So far, very little has been discussed in the public domain about the post-Mosul agenda of the Coalition. It is imperative that some thoughts be given at this stage to all the three possible scenarios namely; a coalition retreat; a military stalemate with only part liberation and finally the total ouster of ISIS from Mosul and nearby territories. In the last scenario, substantial planning needs to be done on the political structure of the liberated town, relief and rehabilitation, security of the ethnic groups in the region, controlling sectarian violence, joint presence of Shiite militias and Peshmerga forces inside Mosul, ensuring regular supplies of daily necessities, adequate health care and many more such issues that generally form part of any intense post-conflict situation management. Iraqi government and its forces will have to prioritise efforts to thwart sectarian and ethnic clashes effectively. Another problem that might ensue is the possibility of the ISIS fighters resorting to full-fledged tactics of violent insurgency by going aground. Monitoring the movement of the fleeing fighters is also going to be another problem. Any failure to meet these challenges in quick time will likely lead to the resurgence of Sunni insurgency movements that will seriously undermine both political and stability in Iraq.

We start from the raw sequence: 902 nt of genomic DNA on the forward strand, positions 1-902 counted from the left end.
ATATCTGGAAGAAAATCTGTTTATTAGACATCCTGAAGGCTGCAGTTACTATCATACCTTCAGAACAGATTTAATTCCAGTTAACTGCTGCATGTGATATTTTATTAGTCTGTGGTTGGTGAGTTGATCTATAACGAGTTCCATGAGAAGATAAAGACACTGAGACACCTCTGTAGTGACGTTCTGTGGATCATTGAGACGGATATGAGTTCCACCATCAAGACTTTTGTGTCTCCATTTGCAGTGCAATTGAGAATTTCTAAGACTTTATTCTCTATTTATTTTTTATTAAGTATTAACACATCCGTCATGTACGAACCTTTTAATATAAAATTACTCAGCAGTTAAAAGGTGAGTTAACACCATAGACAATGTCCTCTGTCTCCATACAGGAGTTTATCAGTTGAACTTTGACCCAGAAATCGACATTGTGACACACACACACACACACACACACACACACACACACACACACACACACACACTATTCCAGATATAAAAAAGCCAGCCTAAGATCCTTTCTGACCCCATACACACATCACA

Lastly, recapturing this city is not only the end game but there also other challenges which will follow suit. It is yet to be seen how effectively the Iraqi government will rebuild the city with inclusive participation of all the citizens, cutting across political, ethnic and sectarian differences. Merely defeating ISIS militarily is not going to solve the problem but there would be an urgent need for a political solution. The latter is one of the most fundamental root causes of the upheavals and, therefore, regaining the trust of all the Iraqis is definitely going to be mammoth task not only for Iraqi central government but also for the international players who are aspiring to bring the country under stability.


Published Date: 13th November 2016, Image Source: https://www.ft.com